Bird’s Nest Nymph (with bead)
Here is another of
Cal Bird’s patterns. It is a true fish-fooler, and one that is a fly
box staple. It can be tied in any number of colors; my favorite is
the olive version, light or dark. Gray is also a good color. It can
resemble a mayfly nymph caught in the drift; or it can represent a
free-living caddis larva in a migratory drift.
Hook: Tiemco 200R; Daiichi 1270, #12-18
Thread: Olive 6/0 or 8/0
Head: Gold bead, size to match hook
Tail: Wood duck flank feather barbules
Abdomen: Olive dubbing--beaver, hare’s ear, muskrat, or rabbit
Hackle: Wood duck flank feather barbules
Thorax: Same as abdomen
Rib: Copper wire, fine
Weight: Lead or substitute
1. Place bead on bare hook; secure by placing a few wraps of lead of proper size behind bead, and jamming the lead into the large bevel of the bead, which should be facing rearward.
2. Secure lead with thread wraps and advance thread to rear of hook.
3. At a point just above back end of barb, tie on a tail consisting of a small bunch of wood duck feather fibers cut from the stem. It should be about 2/3 of length of shank.
4. Now tie in the copper wire which will serve as the ribbing, at the same point.
5. Dub a slender abdomen, taking the dubbing 2/3 of the way up the hook shank. Counter-wrap the copper ribbing with a few close wraps, and tie this off in front of the dubbing.
6. From a wood duck flank feather cut out a small portion of the tip of the feather by cutting the stem. Place this piece on top of the hook, with the tips facing rearward. Take a loose wrap around the entire piece right at the front of the dubbed , drawing the thread tight with a second wrap. The effect will be to distribute the barbules evenly around the abdomen if done properly.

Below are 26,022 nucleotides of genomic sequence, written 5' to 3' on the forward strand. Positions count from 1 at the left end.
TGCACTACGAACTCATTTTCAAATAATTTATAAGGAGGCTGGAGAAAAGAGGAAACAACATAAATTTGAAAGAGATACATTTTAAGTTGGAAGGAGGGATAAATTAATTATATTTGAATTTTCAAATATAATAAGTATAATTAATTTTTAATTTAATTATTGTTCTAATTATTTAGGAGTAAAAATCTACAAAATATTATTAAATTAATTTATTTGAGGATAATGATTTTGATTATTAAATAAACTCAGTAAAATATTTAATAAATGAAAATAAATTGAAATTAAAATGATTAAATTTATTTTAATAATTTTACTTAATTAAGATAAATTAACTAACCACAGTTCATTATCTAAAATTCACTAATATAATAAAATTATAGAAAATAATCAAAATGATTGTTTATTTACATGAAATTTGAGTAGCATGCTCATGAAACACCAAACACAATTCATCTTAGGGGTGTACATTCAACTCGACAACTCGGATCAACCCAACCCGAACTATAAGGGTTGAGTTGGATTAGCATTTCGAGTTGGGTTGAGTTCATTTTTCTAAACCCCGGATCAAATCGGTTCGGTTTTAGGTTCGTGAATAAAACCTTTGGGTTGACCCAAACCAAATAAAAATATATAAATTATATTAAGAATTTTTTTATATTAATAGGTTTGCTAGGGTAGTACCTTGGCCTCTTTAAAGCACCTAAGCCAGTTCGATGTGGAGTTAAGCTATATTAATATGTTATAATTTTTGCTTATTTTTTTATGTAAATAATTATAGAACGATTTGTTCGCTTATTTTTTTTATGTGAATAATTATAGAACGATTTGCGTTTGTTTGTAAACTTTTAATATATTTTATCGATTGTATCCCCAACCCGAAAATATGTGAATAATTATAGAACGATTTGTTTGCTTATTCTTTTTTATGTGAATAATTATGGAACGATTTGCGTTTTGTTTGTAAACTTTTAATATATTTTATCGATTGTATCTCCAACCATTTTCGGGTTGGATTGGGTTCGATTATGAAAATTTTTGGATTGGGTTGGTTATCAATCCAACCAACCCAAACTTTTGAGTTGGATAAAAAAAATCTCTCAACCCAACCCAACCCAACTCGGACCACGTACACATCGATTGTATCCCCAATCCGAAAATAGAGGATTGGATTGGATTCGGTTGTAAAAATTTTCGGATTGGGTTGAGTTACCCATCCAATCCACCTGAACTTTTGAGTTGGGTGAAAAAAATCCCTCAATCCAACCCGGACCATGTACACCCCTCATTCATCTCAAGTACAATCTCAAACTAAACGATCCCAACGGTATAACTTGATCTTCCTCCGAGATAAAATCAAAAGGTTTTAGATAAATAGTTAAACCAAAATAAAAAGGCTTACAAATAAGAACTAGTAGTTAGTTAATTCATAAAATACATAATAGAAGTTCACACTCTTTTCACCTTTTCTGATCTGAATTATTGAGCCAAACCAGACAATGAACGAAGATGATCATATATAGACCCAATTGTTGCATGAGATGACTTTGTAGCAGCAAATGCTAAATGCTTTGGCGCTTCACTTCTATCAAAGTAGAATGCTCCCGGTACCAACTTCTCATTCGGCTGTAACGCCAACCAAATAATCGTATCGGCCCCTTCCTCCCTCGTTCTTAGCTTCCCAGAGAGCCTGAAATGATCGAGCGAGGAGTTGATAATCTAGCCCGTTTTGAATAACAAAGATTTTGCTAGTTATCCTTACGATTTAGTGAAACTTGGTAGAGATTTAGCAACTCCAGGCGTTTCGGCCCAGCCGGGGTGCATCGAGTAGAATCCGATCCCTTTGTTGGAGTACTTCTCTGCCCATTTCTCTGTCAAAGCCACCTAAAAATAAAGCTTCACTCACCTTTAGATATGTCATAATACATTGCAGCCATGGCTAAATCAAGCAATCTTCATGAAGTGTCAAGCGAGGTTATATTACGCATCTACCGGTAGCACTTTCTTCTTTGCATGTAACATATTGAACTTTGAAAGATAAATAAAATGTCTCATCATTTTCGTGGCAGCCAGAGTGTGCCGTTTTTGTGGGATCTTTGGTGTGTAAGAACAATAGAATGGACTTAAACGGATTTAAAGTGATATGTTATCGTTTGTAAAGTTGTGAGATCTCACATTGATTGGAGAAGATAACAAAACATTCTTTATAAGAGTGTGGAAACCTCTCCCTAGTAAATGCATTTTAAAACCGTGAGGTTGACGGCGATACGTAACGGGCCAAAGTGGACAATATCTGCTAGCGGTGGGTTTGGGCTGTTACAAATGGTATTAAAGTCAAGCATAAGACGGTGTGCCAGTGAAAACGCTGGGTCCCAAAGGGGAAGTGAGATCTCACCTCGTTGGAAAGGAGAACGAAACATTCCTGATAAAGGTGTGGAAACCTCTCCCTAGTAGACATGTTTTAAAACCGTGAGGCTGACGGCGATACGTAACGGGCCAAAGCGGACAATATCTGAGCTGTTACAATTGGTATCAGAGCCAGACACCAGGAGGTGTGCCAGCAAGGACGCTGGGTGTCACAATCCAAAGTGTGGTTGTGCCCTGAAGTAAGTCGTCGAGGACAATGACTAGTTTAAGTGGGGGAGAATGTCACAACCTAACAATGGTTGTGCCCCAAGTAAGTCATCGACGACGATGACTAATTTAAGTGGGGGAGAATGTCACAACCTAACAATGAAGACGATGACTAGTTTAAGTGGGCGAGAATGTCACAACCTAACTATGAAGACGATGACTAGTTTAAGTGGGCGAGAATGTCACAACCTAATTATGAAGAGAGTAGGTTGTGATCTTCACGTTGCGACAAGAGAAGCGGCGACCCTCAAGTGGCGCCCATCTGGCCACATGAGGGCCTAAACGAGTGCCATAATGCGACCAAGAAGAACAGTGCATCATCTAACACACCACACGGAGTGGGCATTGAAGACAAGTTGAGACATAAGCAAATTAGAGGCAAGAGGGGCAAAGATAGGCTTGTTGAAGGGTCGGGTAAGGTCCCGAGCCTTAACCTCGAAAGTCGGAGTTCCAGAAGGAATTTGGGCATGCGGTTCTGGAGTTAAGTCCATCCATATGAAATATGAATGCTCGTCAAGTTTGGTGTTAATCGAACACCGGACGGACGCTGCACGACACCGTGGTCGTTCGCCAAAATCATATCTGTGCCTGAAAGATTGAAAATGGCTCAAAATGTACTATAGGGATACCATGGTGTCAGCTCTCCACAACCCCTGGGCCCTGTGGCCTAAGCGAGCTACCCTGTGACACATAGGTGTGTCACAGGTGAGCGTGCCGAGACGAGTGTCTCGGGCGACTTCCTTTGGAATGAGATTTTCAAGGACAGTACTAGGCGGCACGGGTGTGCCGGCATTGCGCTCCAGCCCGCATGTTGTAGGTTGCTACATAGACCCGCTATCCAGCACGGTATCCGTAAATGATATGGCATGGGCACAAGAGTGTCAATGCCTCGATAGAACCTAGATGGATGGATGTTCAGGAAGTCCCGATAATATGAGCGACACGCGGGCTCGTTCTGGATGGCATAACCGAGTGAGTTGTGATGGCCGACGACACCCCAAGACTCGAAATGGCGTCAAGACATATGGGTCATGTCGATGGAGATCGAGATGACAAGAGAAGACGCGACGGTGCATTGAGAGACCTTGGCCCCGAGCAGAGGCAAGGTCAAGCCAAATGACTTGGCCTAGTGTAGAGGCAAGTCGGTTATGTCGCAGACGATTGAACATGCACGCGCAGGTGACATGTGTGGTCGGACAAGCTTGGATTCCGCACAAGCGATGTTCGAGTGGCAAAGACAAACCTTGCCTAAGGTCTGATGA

7. Take a few more wraps, then let the bobbin hang. Grab the stem and gently pull forward in order to achieve the proper length of the barbule “hackle”. Once this is done, tie it down tightly. The hackle should extend no further back than the point of the hook.
8. Now dub a thorax in front of the hackle, up to the back of the bead; the thorax should be a bit fuller than the abdomen. Whip finish behind the bead.
Fish this beauty on a dead drift under an indicator, and watch for subtle takes.
See ya on the creek!!!!
Copyright 1998 by Granite Bay Flycasters unless otherwise noted.